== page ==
all blogs

Asymmetric alpha C-H activation

25 September 2016 - Organic reactions

Zhang 2016  A recent contribution from the Guosheng Liu laboratory concerns the asymmtric version of a copper catalysed alpha C-H-activation (Wen Zhang , Fei Wang DOI). This work builds on the classic Kharasch-Sosnovsky reaction.

The substrates are benzylic compounds with unactivated protons at the alpha position, for example 1-ethylnaphthylene. The oxidant N-fluorobenzenesulfonylimide generates the achiral free radical . This cyanation proceeds with trimethylsilyl cyanide. The catalyst system is copper acetate and a custom-built bulky chiral bisoxazoline ligand. In the transition state copper has two cyano groups and is coordinated to both ligand nitrogen atoms with the remaining coordination site interacting with the alpha methylene group. Yield 91%, enantiomeric excess 96%.

Asymmetric beta C-H activation

24 September 2016 - Organic reactions

Chen 2016  A recent contribution from the Kendall Houk laboratory concerns the asymmtric version of a palladium catalysed beta C-H-activation (Gang Chen et al. DOI). This work builds on work done by Giri et al. in 2005 on asymmetric Pd iodination (DOI).

The substrates are amides with unactivated protons at the beta position. The large fluorinated aryl group acts as a directing group. The catalyst system is palladium acetate and a custom-built bulky chiral aminoethyl quinoline ligand (isoquinoline plus N-Sulfinyl imine chemistry). In the transition state palladium is coordinated to all three nitrogen atoms with remaining coordination site interacting with the beta methylene group. Yield 78%, enantiomeric ratio 95:5.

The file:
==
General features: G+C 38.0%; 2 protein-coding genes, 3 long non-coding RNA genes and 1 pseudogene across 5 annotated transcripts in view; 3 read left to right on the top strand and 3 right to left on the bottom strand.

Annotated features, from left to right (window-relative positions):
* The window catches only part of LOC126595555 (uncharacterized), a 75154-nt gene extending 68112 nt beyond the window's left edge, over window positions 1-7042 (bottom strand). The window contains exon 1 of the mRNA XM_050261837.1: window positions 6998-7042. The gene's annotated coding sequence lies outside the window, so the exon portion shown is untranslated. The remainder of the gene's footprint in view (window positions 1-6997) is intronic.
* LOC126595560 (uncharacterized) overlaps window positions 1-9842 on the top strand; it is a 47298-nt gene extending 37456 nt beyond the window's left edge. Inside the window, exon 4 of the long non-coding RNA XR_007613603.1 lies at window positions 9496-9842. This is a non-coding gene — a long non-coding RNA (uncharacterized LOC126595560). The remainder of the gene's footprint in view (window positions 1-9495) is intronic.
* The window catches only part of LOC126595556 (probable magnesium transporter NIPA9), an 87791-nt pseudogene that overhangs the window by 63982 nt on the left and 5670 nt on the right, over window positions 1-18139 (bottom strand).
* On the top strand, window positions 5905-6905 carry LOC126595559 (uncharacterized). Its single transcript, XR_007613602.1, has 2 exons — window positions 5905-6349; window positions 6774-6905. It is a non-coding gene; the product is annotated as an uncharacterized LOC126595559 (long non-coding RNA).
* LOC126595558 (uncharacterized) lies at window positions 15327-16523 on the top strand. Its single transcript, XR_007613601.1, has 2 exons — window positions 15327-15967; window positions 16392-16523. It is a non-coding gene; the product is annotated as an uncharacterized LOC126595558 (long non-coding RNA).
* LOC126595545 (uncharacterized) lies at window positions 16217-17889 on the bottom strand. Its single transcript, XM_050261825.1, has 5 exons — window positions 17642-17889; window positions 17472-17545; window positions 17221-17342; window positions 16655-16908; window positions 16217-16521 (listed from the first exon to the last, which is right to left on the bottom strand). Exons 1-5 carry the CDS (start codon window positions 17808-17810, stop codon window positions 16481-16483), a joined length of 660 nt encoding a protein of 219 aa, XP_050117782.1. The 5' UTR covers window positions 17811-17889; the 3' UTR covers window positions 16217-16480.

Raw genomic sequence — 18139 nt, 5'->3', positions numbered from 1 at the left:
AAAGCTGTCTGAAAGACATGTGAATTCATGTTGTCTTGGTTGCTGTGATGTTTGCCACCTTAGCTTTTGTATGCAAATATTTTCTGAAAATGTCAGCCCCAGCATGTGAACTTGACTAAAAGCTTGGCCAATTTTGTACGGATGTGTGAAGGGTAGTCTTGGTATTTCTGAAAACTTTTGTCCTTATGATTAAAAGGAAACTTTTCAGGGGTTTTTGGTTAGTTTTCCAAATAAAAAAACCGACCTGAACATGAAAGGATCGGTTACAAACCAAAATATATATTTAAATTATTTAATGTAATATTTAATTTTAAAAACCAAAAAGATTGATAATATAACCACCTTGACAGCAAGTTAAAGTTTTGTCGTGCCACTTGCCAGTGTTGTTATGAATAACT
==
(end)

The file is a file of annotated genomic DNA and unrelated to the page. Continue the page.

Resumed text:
Hoffmann on citations

22 September 2016 - Bibliographics

Hoffmann, Kabanov, Golov, and Proserpio have a thing to say about citations in a recent 15 page Angewandte essay (DOI) 1). The bottom line: do not be lazy citing work and with modern search capabilities there is no excuse really to not being able to find previous work.
Here are some entertaining quotes: "crank papers are recognizable by their lack of citations, or by obsessive selfcitation". It may be interesting to note that Hoffmann limits his self-cites to 11 out of 137 citations. And coming from theoretical chemists: "Computational chemistry and physics at an intermediate level has always been easier than experiment." And this one: "it is wonderful to see an organic synthesis marked not only by a brilliant plan (or a brilliant salvage job once the initial plan went awry)". On search engines: "Google, Bing, Yahoo, Google Scholar, and other search engines are just incredible at unearthing information in the scientific literature, even as they visually crowd the webpage with commercial junk". Could not agree more.

And to make sure at least this blog item has proper citations:

Citations
1) R. Hoffmann, A. A. Kabanov, A. A. Golov, D. M. Proserpio, Angew. Chem. Int. Ed. 2016, 55, 10962.